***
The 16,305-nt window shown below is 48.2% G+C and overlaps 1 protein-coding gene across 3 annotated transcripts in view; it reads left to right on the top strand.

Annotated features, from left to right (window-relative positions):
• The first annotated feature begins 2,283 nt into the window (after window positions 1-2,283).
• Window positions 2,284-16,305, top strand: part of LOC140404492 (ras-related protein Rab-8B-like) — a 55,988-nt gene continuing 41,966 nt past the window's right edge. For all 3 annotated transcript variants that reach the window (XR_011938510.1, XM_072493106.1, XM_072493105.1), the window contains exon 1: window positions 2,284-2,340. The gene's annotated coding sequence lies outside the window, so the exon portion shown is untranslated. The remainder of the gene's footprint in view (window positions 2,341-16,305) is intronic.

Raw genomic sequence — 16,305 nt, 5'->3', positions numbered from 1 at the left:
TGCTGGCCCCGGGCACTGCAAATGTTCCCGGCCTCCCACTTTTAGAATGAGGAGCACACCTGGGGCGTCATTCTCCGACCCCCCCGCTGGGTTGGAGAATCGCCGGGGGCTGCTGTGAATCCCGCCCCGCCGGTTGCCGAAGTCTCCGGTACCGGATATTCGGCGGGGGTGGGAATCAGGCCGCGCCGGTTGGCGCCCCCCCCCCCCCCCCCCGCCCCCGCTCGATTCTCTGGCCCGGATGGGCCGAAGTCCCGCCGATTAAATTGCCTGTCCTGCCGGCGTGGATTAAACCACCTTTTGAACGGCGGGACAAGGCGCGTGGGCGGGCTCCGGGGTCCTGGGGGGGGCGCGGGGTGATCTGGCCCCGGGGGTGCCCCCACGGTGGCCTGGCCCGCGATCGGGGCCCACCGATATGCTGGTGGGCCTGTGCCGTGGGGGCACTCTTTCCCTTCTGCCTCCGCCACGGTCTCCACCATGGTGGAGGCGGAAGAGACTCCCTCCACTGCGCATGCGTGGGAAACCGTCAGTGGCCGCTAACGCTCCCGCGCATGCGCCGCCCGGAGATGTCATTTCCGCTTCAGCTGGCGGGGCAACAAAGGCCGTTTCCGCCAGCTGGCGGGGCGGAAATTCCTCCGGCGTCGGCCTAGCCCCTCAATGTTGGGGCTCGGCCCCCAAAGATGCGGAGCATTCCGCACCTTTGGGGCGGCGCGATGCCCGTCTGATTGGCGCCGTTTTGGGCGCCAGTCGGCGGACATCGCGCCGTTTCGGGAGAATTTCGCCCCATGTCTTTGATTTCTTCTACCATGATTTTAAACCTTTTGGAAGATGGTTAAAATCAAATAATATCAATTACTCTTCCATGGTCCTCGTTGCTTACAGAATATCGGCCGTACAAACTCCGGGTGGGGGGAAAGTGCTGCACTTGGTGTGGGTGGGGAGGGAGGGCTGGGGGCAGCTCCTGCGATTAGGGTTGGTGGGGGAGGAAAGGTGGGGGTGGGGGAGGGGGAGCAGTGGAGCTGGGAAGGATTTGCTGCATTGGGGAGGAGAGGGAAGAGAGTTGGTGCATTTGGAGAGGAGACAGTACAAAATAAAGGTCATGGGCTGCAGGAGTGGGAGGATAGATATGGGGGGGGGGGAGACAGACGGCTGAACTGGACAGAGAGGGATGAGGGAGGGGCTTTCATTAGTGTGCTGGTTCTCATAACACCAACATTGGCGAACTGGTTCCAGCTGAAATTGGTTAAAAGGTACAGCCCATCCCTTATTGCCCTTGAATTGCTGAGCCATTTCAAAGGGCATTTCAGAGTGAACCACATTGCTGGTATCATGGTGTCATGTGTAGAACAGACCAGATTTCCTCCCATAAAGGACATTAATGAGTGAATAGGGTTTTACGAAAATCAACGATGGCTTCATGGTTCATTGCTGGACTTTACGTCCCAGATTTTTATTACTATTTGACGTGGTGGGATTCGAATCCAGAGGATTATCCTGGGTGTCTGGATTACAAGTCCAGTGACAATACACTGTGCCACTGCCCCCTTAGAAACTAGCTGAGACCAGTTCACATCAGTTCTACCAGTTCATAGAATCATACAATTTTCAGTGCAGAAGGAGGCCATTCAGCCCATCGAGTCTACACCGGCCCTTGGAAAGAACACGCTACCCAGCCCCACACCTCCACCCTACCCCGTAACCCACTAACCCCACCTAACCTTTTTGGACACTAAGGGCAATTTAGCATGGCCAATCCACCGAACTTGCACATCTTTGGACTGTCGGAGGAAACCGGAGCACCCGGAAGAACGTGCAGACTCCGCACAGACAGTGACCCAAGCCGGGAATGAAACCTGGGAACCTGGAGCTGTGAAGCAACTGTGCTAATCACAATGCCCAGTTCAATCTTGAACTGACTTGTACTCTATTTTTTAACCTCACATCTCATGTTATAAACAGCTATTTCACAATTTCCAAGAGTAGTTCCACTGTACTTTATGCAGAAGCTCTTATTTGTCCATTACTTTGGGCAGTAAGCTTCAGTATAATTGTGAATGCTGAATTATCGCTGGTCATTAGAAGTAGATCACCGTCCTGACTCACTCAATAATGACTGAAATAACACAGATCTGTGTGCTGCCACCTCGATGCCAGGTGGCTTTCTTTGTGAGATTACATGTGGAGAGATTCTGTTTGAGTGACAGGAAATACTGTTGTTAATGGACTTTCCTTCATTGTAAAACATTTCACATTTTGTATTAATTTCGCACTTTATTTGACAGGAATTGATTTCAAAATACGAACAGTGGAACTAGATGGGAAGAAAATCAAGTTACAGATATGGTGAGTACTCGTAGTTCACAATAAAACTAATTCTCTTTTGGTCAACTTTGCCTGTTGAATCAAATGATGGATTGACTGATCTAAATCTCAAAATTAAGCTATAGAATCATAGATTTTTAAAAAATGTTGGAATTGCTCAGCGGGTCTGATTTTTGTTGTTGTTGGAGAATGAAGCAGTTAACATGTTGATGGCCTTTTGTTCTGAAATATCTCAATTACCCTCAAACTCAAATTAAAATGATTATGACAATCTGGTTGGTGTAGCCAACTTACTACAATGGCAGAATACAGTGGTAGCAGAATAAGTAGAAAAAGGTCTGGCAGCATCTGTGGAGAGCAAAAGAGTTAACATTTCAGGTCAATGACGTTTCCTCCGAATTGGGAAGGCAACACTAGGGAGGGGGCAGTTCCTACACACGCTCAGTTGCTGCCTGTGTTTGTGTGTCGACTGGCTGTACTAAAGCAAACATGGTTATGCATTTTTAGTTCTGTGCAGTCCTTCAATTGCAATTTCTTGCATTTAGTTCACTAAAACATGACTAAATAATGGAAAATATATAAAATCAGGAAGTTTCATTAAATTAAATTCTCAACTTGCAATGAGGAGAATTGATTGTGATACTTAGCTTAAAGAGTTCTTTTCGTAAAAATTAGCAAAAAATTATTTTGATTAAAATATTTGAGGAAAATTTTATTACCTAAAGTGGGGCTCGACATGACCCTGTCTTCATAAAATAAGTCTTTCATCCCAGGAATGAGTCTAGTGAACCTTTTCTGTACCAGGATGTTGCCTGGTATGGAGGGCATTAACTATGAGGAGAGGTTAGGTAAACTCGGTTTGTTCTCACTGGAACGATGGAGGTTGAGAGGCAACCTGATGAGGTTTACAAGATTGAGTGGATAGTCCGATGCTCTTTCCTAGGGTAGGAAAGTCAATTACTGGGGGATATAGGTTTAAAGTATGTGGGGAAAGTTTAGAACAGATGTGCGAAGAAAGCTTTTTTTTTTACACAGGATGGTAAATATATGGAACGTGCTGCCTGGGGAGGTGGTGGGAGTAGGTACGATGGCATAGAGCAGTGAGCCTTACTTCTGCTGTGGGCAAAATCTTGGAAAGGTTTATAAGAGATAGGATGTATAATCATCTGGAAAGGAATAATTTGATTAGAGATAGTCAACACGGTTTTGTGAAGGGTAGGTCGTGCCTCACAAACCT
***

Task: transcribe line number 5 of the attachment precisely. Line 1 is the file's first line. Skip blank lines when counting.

Raw genomic sequence — 16,305 nt, 5'->3', positions numbered from 1 at the left: